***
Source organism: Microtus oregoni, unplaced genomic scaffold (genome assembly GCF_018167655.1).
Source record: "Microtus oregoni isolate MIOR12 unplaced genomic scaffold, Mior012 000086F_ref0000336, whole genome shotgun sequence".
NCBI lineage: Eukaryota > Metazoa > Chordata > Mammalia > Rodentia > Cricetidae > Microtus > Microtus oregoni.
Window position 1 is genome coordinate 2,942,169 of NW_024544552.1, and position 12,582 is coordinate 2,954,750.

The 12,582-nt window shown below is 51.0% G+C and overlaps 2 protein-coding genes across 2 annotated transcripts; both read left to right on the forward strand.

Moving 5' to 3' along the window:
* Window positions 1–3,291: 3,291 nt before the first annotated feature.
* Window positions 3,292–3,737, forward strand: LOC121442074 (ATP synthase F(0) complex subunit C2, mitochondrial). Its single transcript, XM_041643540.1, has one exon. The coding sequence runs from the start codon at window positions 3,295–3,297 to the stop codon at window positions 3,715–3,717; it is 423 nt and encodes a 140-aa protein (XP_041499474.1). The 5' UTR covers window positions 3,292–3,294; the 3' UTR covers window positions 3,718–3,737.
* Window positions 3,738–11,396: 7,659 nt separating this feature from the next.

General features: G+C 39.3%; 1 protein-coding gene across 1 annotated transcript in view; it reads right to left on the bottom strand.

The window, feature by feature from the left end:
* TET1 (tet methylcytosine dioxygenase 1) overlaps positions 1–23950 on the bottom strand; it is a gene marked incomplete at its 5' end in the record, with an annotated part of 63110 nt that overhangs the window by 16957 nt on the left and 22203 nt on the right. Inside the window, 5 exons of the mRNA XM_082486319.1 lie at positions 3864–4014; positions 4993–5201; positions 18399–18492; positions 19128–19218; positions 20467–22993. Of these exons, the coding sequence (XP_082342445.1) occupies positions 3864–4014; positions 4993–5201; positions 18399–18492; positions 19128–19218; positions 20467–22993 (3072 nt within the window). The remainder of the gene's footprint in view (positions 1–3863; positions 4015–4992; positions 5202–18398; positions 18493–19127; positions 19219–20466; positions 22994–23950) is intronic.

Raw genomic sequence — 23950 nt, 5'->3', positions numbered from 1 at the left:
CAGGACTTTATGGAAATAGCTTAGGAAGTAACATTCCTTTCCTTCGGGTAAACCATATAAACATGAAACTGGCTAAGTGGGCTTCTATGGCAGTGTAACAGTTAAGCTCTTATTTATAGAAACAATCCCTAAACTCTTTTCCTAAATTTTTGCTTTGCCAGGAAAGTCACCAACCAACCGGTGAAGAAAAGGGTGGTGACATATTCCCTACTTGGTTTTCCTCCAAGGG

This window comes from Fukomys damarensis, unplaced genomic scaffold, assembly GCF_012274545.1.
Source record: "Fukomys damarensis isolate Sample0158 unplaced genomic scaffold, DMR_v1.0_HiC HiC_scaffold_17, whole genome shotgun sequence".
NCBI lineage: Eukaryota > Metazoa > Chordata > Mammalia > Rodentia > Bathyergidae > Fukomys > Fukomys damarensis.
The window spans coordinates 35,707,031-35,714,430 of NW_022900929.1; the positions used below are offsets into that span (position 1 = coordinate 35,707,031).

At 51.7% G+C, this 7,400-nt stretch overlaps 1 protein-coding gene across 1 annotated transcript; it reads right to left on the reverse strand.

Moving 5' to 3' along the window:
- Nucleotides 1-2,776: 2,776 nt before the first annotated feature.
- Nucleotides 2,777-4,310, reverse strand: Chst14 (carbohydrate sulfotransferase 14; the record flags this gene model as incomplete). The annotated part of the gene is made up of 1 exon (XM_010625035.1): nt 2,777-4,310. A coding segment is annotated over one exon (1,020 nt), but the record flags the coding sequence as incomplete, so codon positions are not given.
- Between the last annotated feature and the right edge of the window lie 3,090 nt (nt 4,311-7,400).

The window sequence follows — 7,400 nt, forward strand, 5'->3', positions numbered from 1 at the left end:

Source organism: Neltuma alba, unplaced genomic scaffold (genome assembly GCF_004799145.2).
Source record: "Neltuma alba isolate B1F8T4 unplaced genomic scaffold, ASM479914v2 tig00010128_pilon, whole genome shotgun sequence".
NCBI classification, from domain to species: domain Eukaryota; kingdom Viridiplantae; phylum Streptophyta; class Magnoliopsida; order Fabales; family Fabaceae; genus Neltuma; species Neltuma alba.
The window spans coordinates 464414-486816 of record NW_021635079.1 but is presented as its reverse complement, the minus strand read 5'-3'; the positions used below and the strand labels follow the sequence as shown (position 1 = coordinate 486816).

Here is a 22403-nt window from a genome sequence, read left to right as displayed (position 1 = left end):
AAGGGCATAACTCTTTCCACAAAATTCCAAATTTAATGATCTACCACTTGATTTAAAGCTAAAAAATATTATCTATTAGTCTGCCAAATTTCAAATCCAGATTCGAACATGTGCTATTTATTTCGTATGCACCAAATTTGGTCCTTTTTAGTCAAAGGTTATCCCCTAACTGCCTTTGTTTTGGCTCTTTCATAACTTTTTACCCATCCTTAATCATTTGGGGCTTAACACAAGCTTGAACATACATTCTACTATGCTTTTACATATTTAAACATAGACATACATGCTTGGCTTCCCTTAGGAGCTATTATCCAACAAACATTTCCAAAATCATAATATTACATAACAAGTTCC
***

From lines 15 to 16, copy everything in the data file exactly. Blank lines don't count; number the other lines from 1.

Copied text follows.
This window comes from Fukomys damarensis, unplaced genomic scaffold, assembly GCF_012274545.1.
Source record: "Fukomys damarensis isolate Sample0158 unplaced genomic scaffold, DMR_v1.0_HiC HiC_scaffold_17, whole genome shotgun sequence".